Even though Plaintiff failed to properly respond to Defendant's statement of material facts, which are therefore deemed admitted, Defendant's Motion for Summary Judgment will only be granted if it can demonstrate that there is no genuine issue of material fact and that it is entitled to judgment as a matter of law. See Johnson v. Gudmundson, 35 F.3d 1104, 1112 (7th Cir. 1994). Accordingly, the undisputed facts, for the purposes of this motion, taken from Defendant's Local Rule 56.1(a) & (b) statements of material facts (referred to herein as "Def.'s 56.1") and exhibits, are as follows.

  Plaintiff is a male who was employed by the Illinois Department of Public Aid until he was terminated on September 12, 2001. Def.'s 56.1 ¶¶ 3-4. Plaintiff was a member of Defendant, a labor organization that represents and collectively bargains for its members, until his termination. Def.'s 56.1 ¶¶ 5-10.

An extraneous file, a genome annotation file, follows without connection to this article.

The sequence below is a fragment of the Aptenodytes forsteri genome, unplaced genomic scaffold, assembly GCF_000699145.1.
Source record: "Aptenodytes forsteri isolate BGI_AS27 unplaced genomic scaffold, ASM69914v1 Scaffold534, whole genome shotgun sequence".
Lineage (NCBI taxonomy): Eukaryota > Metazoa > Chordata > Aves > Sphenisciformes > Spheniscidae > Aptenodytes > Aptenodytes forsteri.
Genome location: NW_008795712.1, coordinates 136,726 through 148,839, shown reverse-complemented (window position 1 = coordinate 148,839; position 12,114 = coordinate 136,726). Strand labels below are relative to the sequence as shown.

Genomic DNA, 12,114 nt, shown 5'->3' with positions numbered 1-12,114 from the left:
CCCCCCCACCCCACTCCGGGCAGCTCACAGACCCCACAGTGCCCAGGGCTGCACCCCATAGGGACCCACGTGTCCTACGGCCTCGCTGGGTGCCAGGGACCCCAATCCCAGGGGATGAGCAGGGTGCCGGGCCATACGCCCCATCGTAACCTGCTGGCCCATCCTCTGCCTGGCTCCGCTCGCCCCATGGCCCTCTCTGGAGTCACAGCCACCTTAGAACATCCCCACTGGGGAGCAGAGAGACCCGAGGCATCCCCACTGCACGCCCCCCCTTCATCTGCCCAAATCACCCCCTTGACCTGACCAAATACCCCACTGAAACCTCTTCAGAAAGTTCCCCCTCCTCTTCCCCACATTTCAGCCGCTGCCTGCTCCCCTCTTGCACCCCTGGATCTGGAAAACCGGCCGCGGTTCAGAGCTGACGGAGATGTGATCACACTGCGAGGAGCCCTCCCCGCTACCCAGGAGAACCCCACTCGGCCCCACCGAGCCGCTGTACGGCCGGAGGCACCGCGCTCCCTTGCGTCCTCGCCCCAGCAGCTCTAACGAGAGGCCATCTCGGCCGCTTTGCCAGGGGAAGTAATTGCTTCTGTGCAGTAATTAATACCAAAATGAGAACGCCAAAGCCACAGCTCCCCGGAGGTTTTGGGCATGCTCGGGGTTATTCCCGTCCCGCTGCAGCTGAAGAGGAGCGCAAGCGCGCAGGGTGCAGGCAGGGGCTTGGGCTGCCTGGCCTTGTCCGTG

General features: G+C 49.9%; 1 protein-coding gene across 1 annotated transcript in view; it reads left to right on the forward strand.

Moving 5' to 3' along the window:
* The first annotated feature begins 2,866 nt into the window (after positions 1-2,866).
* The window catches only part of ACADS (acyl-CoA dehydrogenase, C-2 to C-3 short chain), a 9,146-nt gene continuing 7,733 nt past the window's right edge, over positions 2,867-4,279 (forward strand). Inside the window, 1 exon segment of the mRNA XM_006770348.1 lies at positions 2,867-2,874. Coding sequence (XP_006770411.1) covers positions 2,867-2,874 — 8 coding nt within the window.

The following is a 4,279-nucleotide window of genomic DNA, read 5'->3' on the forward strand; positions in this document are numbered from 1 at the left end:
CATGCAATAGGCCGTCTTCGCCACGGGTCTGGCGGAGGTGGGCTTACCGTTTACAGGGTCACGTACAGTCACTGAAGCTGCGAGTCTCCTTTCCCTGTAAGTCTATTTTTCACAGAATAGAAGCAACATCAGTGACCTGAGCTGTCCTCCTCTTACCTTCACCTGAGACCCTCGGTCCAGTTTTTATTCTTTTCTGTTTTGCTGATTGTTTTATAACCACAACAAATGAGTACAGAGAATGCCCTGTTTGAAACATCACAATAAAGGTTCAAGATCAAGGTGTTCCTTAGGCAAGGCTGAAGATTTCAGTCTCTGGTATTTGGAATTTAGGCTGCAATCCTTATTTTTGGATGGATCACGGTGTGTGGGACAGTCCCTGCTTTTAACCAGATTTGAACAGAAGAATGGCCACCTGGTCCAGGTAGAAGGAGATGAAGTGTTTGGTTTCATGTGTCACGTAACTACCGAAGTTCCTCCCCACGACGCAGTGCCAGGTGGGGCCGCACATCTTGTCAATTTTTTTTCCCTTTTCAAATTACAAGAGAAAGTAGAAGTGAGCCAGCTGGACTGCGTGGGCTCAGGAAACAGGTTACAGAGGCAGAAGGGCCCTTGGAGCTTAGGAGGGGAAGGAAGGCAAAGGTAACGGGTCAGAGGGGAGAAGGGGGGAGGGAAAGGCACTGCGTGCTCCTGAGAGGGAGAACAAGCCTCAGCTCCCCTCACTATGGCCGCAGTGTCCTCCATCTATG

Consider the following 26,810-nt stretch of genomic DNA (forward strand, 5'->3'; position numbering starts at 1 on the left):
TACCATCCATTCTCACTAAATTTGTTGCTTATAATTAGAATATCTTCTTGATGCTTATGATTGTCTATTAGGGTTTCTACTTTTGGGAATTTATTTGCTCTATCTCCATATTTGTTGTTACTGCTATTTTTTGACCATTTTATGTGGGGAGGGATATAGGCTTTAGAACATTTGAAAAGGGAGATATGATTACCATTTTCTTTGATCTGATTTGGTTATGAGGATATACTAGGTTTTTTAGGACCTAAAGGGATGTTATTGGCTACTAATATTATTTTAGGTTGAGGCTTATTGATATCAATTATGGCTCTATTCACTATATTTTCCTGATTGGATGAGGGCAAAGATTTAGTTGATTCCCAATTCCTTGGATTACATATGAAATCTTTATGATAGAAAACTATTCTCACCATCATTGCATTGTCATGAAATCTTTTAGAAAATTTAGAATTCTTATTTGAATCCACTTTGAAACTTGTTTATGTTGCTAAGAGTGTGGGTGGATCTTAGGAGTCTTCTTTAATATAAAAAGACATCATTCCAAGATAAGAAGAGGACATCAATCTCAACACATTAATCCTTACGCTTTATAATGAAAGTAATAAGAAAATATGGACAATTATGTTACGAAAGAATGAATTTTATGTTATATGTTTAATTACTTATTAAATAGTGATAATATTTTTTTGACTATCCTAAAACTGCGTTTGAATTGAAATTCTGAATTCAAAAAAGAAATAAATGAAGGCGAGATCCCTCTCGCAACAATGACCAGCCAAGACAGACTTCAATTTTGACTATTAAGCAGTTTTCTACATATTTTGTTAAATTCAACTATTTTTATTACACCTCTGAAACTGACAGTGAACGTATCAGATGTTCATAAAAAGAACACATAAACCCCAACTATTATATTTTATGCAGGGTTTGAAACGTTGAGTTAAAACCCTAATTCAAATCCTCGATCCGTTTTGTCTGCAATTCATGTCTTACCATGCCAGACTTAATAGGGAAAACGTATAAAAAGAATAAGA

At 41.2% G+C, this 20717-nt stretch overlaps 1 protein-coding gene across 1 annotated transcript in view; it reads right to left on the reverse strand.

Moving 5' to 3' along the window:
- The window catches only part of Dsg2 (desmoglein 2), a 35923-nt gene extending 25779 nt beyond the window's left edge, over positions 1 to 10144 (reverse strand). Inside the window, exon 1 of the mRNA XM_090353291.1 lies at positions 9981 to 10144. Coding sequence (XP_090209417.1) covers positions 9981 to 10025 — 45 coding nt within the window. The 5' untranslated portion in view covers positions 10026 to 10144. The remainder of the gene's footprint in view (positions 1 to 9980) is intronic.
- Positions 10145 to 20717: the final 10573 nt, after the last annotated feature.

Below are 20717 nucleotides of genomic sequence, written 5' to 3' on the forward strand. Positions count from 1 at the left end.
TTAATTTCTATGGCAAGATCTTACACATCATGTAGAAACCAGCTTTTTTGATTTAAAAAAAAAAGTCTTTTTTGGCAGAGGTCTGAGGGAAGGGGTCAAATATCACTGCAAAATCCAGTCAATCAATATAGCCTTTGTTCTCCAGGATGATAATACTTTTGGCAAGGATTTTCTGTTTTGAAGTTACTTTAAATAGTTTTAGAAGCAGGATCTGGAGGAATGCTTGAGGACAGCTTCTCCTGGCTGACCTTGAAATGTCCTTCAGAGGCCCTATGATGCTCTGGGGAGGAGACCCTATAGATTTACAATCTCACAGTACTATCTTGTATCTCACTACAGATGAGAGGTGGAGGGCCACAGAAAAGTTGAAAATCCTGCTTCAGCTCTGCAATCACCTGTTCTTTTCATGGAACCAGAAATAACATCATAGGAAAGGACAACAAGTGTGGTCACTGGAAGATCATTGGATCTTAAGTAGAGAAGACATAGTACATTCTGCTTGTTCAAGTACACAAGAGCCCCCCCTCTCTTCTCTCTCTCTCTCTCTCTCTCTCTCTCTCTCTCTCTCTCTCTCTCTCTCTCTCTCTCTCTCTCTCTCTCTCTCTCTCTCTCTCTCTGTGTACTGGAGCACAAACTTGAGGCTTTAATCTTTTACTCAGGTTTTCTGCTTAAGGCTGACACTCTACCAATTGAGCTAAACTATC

Plaintiff filed a number of grievances against the Department relating to: (1) harassment he allegedly suffered, (2) the alleged denial of sick leave benefits, (3) obtaining a copy of his personnel file, (4) the alleged failure to handle one of his grievances properly, (5) retaliation by his supervisor, (6) suspensions Plaintiff received, and (7) Plaintiff's use of Department stationery for matters not related to the Department. Def.'s 56.1 ¶¶ 31-33, 35-40. Plaintiff also filed a grievance regarding an oral reprimand he received for tardiness; eventually, this grievance was granted, and the reprimand was removed from Plaintiff's file. Def.'s 56.1 ¶ 34; Def.'s Ex. D, Pl.'s Dep. Ex. 15. Plaintiff, though, felt these grievances were not properly handled and were not advanced to the proper levels because he was a male. Def.'s 56.1 ¶¶ 14-15.